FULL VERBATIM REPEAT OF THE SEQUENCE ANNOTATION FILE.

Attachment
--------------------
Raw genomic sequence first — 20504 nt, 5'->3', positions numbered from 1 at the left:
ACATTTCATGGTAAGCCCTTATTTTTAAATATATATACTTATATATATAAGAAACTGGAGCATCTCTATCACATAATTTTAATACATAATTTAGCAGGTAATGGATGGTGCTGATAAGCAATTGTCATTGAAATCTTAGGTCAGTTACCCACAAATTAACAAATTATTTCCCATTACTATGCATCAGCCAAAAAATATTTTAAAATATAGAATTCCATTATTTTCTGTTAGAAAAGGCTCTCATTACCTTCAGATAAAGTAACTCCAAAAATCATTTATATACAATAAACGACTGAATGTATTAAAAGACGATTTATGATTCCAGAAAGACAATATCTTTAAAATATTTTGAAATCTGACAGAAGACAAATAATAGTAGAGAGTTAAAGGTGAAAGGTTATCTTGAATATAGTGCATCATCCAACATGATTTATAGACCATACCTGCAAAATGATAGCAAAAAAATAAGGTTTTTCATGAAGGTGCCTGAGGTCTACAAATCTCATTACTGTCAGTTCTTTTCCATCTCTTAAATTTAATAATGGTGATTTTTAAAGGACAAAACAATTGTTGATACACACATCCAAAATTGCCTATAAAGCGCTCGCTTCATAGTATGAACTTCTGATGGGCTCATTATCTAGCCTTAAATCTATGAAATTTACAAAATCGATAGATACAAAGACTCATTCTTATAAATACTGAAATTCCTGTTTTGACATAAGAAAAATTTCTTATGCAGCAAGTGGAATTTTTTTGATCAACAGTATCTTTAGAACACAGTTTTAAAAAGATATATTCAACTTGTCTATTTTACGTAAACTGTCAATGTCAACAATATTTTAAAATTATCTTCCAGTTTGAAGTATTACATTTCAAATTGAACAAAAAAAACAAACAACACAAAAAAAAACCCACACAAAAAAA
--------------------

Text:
Raw genomic sequence first — 20504 nt, 5'->3', positions numbered from 1 at the left:
ACATTTCATGGTAAGCCCTTATTTTTAAATATATATACTTATATATATAAGAAACTGGAGCATCTCTATCACATAATTTTAATACATAATTTAGCAGGTAATGGATGGTGCTGATAAGCAATTGTCATTGAAATCTTAGGTCAGTTACCCACAAATTAACAAATTATTTCCCATTACTATGCATCAGCCAAAAAATATTTTAAAATATAGAATTCCATTATTTTCTGTTAGAAAAGGCTCTCATTACCTTCAGATAAAGTAACTCCAAAAATCATTTATATACAATAAACGACTGAATGTATTAAAAGACGATTTATGATTCCAGAAAGACAATATCTTTAAAATATTTTGAAATCTGACAGAAGACAAATAATAGTAGAGAGTTAAAGGTGAAAGGTTATCTTGAATATAGTGCATCATCCAACATGATTTATAGACCATACCTGCAAAATGATAGCAAAAAAATAAGGTTTTTCATGAAGGTGCCTGAGGTCTACAAATCTCATTACTGTCAGTTCTTTTCCATCTCTTAAATTTAATAATGGTGATTTTTAAAGGACAAAACAATTGTTGATACACACATCCAAAATTGCCTATAAAGCGCTCGCTTCATAGTATGAACTTCTGATGGGCTCATTATCTAGCCTTAAATCTATGAAATTTACAAAATCGATAGATACAAAGACTCATTCTTATAAATACTGAAATTCCTGTTTTGACATAAGAAAAATTTCTTATGCAGCAAGTGGAATTTTTTTGATCAACAGTATCTTTAGAACACAGTTTTAAAAAGATATATTCAACTTGTCTATTTTACGTAAACTGTCAATGTCAACAATATTTTAAAATTATCTTCCAGTTTGAAGTATTACATTTCAAATTGAACAAAAAAAACAAACAACACAAAAAAAAACCCACACAAAAAAA